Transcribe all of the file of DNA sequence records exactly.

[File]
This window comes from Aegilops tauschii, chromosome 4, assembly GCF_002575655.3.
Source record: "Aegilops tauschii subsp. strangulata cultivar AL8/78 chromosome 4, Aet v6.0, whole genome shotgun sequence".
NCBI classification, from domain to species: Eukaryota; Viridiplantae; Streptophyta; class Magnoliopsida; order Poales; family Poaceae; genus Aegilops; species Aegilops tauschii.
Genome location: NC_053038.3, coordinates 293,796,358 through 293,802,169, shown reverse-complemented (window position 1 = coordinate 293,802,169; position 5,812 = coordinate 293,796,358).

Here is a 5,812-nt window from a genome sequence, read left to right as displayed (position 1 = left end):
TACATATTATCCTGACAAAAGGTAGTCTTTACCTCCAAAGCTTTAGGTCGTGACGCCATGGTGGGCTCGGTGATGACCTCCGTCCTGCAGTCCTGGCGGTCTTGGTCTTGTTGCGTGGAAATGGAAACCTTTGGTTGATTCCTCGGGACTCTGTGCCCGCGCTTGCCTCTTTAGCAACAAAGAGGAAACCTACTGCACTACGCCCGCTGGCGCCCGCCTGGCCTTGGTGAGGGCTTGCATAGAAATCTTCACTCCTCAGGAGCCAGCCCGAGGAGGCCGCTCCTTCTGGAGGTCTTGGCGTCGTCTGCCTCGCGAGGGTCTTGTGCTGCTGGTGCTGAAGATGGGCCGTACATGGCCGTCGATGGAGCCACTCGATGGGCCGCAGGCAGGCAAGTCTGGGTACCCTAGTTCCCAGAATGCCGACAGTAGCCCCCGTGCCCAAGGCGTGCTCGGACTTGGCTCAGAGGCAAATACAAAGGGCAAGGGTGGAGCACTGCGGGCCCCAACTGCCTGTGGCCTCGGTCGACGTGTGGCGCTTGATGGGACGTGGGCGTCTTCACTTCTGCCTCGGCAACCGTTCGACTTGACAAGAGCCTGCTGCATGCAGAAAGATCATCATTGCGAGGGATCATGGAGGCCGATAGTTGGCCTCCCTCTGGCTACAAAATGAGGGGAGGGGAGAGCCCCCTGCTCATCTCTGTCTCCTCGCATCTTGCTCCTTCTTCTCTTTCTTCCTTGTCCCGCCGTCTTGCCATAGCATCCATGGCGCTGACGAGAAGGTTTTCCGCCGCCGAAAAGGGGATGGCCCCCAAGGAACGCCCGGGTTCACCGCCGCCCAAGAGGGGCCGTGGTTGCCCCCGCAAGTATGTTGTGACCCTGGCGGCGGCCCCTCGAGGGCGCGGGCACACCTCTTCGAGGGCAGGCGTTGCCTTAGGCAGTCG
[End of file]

This window comes from Aegilops tauschii, chromosome 4, assembly GCF_002575655.3.
Source record: "Aegilops tauschii subsp. strangulata cultivar AL8/78 chromosome 4, Aet v6.0, whole genome shotgun sequence".
NCBI classification, from domain to species: Eukaryota; Viridiplantae; Streptophyta; class Magnoliopsida; order Poales; family Poaceae; genus Aegilops; species Aegilops tauschii.
Genome location: NC_053038.3, coordinates 293,796,358 through 293,802,169, shown reverse-complemented (window position 1 = coordinate 293,802,169; position 5,812 = coordinate 293,796,358).

Here is a 5,812-nt window from a genome sequence, read left to right as displayed (position 1 = left end):
TACATATTATCCTGACAAAAGGTAGTCTTTACCTCCAAAGCTTTAGGTCGTGACGCCATGGTGGGCTCGGTGATGACCTCCGTCCTGCAGTCCTGGCGGTCTTGGTCTTGTTGCGTGGAAATGGAAACCTTTGGTTGATTCCTCGGGACTCTGTGCCCGCGCTTGCCTCTTTAGCAACAAAGAGGAAACCTACTGCACTACGCCCGCTGGCGCCCGCCTGGCCTTGGTGAGGGCTTGCATAGAAATCTTCACTCCTCAGGAGCCAGCCCGAGGAGGCCGCTCCTTCTGGAGGTCTTGGCGTCGTCTGCCTCGCGAGGGTCTTGTGCTGCTGGTGCTGAAGATGGGCCGTACATGGCCGTCGATGGAGCCACTCGATGGGCCGCAGGCAGGCAAGTCTGGGTACCCTAGTTCCCAGAATGCCGACAGTAGCCCCCGTGCCCAAGGCGTGCTCGGACTTGGCTCAGAGGCAAATACAAAGGGCAAGGGTGGAGCACTGCGGGCCCCAACTGCCTGTGGCCTCGGTCGACGTGTGGCGCTTGATGGGACGTGGGCGTCTTCACTTCTGCCTCGGCAACCGTTCGACTTGACAAGAGCCTGCTGCATGCAGAAAGATCATCATTGCGAGGGATCATGGAGGCCGATAGTTGGCCTCCCTCTGGCTACAAAATGAGGGGAGGGGAGAGCCCCCTGCTCATCTCTGTCTCCTCGCATCTTGCTCCTTCTTCTCTTTCTTCCTTGTCCCGCCGTCTTGCCATAGCATCCATGGCGCTGACGAGAAGGTTTTCCGCCGCCGAAAAGGGGATGGCCCCCAAGGAACGCCCGGGTTCACCGCCGCCCAAGAGGGGCCGTGGTTGCCCCCGCAAGTATGTTGTGACCCTGGCGGCGGCCCCTCGAGGGCGCGGGCACACCTCTTCGAGGGCAGGCGTTGCCTTAGGCAGTCG